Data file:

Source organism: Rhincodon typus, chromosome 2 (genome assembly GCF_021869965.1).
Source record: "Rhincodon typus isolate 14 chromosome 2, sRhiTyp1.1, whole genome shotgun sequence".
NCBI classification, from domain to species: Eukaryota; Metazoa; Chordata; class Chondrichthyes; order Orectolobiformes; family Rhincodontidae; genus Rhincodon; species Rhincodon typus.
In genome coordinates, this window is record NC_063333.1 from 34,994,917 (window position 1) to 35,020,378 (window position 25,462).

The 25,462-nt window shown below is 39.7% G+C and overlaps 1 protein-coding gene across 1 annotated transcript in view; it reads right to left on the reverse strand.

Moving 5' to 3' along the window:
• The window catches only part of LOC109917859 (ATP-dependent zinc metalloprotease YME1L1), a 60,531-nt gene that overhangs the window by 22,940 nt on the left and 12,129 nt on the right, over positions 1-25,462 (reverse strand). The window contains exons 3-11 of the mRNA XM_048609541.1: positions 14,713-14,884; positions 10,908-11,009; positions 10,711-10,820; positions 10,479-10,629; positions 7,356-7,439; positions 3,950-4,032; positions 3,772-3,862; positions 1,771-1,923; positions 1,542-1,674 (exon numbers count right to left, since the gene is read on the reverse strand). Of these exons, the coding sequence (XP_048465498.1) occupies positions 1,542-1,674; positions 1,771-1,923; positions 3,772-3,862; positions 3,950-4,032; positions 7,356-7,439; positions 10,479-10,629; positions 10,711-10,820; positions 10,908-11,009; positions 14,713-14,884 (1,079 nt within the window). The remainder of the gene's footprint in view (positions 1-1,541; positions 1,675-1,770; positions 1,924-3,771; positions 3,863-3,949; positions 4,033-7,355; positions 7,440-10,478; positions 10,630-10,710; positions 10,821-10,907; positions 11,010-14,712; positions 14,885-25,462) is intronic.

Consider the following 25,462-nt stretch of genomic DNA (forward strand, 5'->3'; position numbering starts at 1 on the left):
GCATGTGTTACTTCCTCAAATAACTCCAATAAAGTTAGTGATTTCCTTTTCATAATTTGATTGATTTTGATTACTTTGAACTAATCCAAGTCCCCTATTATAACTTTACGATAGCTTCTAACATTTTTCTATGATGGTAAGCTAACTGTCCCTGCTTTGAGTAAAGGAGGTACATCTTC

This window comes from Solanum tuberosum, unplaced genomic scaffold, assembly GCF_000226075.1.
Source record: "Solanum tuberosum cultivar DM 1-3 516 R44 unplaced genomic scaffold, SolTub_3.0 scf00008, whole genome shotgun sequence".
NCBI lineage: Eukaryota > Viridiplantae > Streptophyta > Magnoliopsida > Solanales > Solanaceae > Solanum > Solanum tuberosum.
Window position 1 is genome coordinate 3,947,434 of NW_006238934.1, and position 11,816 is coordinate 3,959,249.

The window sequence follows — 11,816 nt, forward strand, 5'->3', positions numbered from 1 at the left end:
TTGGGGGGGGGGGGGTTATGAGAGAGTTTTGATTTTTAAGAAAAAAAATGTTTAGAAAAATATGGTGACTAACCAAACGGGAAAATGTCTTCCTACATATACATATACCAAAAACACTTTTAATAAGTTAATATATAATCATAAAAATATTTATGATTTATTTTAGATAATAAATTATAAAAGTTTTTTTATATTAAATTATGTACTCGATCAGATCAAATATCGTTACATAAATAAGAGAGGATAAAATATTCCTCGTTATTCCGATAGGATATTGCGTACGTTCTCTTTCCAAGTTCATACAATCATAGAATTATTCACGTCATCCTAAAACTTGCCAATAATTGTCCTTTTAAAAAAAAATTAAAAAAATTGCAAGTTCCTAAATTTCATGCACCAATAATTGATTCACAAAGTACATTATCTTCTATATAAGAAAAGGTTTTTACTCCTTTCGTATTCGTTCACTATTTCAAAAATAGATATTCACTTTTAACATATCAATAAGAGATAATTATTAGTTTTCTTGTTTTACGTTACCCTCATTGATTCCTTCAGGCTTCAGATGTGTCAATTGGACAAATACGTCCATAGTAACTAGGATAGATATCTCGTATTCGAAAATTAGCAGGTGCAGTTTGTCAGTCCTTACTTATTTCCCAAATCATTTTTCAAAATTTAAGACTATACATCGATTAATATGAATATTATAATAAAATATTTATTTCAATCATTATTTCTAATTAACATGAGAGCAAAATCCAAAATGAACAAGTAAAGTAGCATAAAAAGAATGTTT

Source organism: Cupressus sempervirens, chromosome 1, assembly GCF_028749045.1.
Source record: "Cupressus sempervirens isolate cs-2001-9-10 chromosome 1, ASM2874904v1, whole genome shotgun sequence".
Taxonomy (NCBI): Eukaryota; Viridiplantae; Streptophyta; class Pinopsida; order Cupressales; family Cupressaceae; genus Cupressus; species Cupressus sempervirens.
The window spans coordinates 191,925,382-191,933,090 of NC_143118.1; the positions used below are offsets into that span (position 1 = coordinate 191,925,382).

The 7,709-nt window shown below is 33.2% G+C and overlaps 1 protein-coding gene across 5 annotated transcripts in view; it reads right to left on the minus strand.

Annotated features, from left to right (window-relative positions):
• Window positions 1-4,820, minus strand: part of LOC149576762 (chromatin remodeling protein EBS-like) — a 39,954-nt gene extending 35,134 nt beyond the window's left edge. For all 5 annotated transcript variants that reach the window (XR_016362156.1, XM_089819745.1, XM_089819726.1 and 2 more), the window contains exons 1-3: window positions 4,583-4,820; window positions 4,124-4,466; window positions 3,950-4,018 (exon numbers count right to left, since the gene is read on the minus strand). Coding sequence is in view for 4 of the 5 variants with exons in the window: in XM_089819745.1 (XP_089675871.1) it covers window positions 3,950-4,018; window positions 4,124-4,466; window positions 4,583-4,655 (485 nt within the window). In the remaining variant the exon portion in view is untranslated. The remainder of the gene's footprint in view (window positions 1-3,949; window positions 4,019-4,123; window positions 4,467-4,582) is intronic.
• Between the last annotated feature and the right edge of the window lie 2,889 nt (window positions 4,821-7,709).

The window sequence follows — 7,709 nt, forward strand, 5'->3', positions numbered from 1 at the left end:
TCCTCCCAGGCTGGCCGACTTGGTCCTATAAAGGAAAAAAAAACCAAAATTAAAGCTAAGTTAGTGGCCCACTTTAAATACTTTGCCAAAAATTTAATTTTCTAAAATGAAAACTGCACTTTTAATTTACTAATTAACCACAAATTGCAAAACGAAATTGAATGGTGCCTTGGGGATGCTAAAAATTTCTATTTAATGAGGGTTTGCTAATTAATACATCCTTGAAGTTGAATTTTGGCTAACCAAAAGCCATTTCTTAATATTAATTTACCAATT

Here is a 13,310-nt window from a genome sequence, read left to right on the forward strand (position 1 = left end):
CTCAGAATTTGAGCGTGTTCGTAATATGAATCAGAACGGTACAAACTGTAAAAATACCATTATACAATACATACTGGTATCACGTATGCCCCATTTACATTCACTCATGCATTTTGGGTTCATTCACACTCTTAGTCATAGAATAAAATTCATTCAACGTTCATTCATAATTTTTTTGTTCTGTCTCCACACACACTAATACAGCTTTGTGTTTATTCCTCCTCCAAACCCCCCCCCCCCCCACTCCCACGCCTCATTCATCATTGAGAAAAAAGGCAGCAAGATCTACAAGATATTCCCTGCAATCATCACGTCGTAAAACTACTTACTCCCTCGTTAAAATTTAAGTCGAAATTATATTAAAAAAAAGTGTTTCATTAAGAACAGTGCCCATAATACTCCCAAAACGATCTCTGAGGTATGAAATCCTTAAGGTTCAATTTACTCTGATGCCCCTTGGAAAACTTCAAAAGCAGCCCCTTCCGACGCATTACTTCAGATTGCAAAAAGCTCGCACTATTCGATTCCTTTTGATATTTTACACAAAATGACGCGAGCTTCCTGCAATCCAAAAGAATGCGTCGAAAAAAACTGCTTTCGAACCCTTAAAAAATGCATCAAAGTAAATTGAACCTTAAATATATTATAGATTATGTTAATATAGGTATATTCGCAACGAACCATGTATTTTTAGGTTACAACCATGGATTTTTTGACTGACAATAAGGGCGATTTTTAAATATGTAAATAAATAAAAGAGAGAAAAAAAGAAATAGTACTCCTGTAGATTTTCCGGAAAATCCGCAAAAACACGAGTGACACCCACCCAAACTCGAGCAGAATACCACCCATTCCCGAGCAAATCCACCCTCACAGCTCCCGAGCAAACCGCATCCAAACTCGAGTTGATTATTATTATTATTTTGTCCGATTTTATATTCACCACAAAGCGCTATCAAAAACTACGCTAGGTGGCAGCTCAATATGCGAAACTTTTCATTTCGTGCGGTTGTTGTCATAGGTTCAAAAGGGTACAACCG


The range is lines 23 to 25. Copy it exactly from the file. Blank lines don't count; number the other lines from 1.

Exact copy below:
• Between the last annotated feature and the right edge of the window lie 2,889 nt (window positions 4,821-7,709).

The window sequence follows — 7,709 nt, forward strand, 5'->3', positions numbered from 1 at the left end:
TCCTCCCAGGCTGGCCGACTTGGTCCTATAAAGGAAAAAAAAACCAAAATTAAAGCTAAGTTAGTGGCCCACTTTAAATACTTTGCCAAAAATTTAATTTTCTAAAATGAAAACTGCACTTTTAATTTACTAATTAACCACAAATTGCAAAACGAAATTGAATGGTGCCTTGGGGATGCTAAAAATTTCTATTTAATGAGGGTTTGCTAATTAATACATCCTTGAAGTTGAATTTTGGCTAACCAAAAGCCATTTCTTAATATTAATTTACCAATT